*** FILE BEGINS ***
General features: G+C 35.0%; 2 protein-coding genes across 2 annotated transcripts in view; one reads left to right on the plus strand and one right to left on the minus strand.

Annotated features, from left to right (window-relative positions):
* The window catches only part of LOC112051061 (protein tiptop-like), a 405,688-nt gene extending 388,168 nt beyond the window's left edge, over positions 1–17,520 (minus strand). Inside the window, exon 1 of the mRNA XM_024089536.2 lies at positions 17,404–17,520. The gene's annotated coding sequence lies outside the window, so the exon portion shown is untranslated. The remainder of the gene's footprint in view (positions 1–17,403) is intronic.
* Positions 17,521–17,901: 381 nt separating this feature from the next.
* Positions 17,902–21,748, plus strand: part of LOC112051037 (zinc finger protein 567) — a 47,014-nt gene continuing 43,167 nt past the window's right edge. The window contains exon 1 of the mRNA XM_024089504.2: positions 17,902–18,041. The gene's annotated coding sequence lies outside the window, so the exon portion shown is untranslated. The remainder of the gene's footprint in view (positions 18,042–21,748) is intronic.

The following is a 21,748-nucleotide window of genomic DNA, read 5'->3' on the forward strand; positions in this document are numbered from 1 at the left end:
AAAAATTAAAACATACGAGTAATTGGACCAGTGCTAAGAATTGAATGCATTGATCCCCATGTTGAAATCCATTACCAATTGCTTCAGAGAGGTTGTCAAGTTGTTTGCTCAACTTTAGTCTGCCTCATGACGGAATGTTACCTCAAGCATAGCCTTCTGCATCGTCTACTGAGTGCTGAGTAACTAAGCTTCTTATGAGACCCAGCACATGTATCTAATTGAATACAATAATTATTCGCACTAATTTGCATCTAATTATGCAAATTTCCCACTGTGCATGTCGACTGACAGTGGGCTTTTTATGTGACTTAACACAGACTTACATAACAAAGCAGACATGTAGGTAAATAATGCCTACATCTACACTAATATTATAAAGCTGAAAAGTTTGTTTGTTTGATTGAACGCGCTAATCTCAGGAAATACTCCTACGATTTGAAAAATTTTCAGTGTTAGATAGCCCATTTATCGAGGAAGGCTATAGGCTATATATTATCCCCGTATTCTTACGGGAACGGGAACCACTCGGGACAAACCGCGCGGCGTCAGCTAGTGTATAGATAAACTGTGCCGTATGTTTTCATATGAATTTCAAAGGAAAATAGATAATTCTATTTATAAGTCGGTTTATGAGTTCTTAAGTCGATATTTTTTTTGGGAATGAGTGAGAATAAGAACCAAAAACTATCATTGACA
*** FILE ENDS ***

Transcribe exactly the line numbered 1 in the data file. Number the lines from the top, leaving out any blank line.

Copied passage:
General features: G+C 35.0%; 2 protein-coding genes across 2 annotated transcripts in view; one reads left to right on the plus strand and one right to left on the minus strand.